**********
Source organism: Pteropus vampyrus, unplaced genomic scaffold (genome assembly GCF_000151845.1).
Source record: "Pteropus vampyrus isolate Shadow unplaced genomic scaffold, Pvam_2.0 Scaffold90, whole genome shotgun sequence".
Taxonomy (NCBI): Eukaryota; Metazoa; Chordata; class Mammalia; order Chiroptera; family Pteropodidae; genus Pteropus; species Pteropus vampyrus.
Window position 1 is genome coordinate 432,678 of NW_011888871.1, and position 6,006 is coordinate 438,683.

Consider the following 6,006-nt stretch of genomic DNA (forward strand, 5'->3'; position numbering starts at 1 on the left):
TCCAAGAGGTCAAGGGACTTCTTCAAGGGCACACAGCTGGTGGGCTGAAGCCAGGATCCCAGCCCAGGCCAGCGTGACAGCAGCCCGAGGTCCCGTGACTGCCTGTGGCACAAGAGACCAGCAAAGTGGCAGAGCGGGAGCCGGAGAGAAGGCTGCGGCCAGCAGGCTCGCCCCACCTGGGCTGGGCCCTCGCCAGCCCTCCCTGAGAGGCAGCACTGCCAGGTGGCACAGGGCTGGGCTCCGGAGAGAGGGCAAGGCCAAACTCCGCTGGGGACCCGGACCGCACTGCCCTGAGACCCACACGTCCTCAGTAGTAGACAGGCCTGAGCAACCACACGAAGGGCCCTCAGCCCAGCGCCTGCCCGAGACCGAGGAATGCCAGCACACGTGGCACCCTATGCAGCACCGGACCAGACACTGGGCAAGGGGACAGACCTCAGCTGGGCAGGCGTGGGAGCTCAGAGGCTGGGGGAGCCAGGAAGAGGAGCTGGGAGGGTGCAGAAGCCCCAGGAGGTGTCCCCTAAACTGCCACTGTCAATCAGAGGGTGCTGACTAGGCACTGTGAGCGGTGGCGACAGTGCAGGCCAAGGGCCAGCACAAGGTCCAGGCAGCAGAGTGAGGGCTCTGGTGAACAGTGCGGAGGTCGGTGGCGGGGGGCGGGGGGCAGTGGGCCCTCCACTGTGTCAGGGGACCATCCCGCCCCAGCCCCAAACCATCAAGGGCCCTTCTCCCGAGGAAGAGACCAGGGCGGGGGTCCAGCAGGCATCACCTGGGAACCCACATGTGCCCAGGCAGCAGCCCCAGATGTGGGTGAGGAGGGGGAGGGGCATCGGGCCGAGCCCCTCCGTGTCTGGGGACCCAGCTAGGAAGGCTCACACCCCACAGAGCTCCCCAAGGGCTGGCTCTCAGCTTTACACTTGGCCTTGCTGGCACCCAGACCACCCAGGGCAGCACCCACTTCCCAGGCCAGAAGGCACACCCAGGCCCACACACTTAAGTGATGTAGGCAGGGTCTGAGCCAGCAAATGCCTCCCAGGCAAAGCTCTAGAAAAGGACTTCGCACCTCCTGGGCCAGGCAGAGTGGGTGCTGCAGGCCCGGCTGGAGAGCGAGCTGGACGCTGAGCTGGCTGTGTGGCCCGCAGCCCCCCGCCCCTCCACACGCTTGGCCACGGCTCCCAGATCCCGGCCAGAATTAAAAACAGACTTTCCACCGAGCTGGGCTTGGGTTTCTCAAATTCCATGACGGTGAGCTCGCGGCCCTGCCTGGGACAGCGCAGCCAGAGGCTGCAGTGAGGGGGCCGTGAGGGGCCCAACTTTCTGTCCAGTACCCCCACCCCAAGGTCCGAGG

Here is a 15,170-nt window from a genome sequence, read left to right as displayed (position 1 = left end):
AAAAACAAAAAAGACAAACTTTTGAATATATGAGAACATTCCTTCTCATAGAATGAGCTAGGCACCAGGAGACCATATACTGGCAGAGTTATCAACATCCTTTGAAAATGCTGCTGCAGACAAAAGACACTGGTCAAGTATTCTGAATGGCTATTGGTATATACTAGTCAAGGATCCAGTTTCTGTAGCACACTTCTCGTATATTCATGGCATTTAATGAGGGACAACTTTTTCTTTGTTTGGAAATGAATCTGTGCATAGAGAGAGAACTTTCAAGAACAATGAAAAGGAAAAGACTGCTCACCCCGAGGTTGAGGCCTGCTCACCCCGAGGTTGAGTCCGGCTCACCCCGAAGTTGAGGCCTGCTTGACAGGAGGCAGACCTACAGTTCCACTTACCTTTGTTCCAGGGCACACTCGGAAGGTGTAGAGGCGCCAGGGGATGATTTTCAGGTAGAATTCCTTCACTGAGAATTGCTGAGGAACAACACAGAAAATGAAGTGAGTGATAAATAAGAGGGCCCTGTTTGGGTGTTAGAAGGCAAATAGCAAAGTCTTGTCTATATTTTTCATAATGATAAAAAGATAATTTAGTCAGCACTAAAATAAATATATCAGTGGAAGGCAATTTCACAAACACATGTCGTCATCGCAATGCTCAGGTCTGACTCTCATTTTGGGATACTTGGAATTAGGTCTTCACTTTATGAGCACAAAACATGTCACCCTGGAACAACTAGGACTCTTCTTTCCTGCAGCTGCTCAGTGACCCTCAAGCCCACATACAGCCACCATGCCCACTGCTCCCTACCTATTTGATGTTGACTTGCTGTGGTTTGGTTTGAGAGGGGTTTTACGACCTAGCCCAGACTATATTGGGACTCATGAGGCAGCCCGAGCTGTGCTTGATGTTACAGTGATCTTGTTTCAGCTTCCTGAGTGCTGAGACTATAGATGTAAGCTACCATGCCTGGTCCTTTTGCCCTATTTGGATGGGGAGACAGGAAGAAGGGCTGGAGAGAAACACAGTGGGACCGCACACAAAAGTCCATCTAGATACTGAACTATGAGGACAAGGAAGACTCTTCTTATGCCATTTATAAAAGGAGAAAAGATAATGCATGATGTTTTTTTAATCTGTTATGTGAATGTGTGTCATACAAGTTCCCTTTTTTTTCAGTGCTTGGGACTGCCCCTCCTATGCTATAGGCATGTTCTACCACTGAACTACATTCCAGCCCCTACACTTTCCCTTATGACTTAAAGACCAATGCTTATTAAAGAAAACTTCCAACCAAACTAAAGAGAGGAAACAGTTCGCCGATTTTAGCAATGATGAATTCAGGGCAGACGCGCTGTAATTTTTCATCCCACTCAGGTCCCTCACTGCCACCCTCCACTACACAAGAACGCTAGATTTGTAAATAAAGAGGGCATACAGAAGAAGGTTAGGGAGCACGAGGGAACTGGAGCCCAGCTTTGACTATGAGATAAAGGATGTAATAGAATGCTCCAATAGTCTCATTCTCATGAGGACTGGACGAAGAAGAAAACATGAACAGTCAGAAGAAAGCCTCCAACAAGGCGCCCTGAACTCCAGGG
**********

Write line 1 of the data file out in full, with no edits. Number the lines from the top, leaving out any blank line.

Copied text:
Source organism: Pteropus vampyrus, unplaced genomic scaffold (genome assembly GCF_000151845.1).